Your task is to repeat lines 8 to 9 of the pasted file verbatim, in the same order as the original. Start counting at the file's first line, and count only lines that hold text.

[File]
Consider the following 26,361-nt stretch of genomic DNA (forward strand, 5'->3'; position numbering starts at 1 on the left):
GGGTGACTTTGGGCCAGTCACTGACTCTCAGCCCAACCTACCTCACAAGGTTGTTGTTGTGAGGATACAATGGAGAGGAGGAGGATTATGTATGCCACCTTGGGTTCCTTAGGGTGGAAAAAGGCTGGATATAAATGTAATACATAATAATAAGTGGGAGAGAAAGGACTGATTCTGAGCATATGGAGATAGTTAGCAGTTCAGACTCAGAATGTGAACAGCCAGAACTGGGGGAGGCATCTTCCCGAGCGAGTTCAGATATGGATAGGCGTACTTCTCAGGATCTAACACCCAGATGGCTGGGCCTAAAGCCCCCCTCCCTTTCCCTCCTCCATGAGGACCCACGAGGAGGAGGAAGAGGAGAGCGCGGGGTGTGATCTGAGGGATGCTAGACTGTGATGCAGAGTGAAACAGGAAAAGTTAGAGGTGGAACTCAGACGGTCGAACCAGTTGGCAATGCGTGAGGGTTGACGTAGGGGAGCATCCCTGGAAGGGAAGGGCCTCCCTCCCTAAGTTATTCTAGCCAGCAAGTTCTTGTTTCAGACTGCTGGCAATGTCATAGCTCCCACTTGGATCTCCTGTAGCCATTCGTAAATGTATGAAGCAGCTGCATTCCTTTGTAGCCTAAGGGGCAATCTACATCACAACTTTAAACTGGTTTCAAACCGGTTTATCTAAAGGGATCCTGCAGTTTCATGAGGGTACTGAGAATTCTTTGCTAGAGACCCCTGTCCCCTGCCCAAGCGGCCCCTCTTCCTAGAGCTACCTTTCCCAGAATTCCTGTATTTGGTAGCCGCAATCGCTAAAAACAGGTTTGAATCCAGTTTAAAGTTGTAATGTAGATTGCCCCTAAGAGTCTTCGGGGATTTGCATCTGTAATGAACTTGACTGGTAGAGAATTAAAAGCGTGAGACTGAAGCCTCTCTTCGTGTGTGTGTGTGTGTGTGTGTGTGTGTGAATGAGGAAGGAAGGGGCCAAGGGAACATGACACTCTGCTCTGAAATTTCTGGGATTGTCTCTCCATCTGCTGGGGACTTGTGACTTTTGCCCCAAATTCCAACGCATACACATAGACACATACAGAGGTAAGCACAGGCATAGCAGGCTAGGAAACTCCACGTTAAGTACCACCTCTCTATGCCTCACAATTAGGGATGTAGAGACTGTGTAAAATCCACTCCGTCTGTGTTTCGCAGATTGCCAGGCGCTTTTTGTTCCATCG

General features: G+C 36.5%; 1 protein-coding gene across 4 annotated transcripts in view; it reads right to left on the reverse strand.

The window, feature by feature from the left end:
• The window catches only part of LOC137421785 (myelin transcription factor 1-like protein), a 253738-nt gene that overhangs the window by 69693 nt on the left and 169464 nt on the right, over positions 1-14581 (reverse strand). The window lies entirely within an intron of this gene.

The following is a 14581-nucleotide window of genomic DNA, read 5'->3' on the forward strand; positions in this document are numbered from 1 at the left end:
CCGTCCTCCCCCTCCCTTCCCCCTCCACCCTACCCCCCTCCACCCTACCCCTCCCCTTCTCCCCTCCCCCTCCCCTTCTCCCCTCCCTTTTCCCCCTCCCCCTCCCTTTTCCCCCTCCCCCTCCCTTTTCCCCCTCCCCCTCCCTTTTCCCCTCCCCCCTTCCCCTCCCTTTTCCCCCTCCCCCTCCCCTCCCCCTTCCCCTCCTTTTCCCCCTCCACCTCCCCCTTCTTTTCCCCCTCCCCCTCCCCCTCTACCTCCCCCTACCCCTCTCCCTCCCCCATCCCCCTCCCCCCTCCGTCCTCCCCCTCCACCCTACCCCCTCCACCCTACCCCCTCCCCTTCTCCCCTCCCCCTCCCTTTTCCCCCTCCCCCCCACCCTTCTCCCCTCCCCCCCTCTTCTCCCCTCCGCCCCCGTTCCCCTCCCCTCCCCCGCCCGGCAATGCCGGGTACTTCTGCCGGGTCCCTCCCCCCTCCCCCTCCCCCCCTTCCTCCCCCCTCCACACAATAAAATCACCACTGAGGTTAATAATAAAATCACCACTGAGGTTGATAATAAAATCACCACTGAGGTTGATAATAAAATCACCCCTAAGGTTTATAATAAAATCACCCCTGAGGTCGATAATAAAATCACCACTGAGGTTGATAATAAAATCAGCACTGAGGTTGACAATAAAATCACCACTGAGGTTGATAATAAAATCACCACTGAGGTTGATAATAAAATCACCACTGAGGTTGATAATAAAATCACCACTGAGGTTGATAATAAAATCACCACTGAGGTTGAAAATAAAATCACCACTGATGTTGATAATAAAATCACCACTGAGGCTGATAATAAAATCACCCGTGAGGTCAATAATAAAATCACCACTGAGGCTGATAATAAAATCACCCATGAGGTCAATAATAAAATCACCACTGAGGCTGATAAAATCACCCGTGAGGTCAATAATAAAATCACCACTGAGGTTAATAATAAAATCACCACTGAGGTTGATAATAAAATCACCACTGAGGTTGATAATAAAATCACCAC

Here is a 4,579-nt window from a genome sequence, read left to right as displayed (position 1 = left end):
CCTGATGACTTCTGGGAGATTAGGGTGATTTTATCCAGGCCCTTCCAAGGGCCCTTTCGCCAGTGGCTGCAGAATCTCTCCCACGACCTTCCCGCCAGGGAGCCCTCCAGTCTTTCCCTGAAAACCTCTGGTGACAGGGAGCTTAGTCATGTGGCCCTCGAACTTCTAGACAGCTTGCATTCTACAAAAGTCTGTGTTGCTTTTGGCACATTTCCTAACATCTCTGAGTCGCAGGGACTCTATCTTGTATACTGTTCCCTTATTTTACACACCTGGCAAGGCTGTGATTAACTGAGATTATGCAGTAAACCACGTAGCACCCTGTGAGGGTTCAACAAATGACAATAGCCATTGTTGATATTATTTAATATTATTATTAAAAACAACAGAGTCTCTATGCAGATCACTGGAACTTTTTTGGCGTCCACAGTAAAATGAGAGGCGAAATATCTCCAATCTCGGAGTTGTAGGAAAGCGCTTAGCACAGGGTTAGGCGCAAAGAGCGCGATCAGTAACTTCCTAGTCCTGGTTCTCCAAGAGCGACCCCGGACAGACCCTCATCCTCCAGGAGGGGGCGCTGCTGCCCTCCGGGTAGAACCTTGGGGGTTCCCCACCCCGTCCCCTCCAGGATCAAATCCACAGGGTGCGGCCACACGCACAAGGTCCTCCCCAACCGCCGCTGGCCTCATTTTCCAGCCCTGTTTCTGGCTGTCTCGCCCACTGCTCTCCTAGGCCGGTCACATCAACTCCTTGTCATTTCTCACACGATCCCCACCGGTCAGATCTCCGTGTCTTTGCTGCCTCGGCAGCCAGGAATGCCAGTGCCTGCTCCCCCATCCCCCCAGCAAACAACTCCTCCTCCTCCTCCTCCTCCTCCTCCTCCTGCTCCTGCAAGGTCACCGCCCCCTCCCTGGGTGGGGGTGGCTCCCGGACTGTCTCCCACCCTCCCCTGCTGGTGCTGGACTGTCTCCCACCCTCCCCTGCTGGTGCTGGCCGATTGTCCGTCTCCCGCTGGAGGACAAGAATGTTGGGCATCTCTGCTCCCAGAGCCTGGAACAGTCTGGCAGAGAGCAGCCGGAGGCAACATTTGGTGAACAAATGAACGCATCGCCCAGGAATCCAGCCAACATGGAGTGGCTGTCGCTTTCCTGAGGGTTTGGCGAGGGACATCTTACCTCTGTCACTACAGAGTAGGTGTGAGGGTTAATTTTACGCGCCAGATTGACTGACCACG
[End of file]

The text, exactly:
Here is a 4,579-nt window from a genome sequence, read left to right as displayed (position 1 = left end):
CCTGATGACTTCTGGGAGATTAGGGTGATTTTATCCAGGCCCTTCCAAGGGCCCTTTCGCCAGTGGCTGCAGAATCTCTCCCACGACCTTCCCGCCAGGGAGCCCTCCAGTCTTTCCCTGAAAACCTCTGGTGACAGGGAGCTTAGTCATGTGGCCCTCGAACTTCTAGACAGCTTGCATTCTACAAAAGTCTGTGTTGCTTTTGGCACATTTCCTAACATCTCTGAGTCGCAGGGACTCTATCTTGTATACTGTTCCCTTATTTTACACACCTGGCAAGGCTGTGATTAACTGAGATTATGCAGTAAACCACGTAGCACCCTGTGAGGGTTCAACAAATGACAATAGCCATTGTTGATATTATTTAATATTATTATTAAAAACAACAGAGTCTCTATGCAGATCACTGGAACTTTTTTGGCGTCCACAGTAAAATGAGAGGCGAAATATCTCCAATCTCGGAGTTGTAGGAAAGCGCTTAGCACAGGGTTAGGCGCAAAGAGCGCGATCAGTAACTTCCTAGTCCTGGTTCTCCAAGAGCGACCCCGGACAGACCCTCATCCTCCAGGAGGGGGCGCTGCTGCCCTCCGGGTAGAACCTTGGGGGTTCCCCACCCCGTCCCCTCCAGGATCAAATCCACAGGGTGCGGCCACACGCACAAGGTCCTCCCCAACCGCCGCTGGCCTCATTTTCCAGCCCTGTTTCTGGCTGTCTCGCCCACTGCTCTCCTAGGCCGGTCACATCAACTCCTTGTCATTTCTCACACGATCCCCACCGGTCAGATCTCCGTGTCTTTGCTGCCTCGGCAGCCAGGAATGCCAGTGCCTGCTCCCCCATCCCCCCAGCAAACAACTCCTCCTCCTCCTCCTCCTCCTCCTCCTCCTGCTCCTGCAAGGTCACCGCCCCCTCCCTGGGTGGGGGTGGCTCCCGGACTGTCTCCCACCCTCCCCTGCTGGTGCTGGACTGTCTCCCACCCTCCCCTGCTGGTGCTGGCCGATTGTCCGTCTCCCGCTGGAGGACAAGAATGTTGGGCATCTCTGCTCCCAGAGCCTGGAACAGTCTGGCAGAGAGCAGCCGGAGGCAACATTTGGTGAACAAATGAACGCATCGCCCAGGAATCCAGCCAACATGGAGTGGCTGTCGCTTTCCTGAGGGTTTGGCGAGGGACATCTTACCTCTGTCACTACAGAGTAGGTGTGAGGGTTAATTTTACGCGCCAGATTGACTGACCACG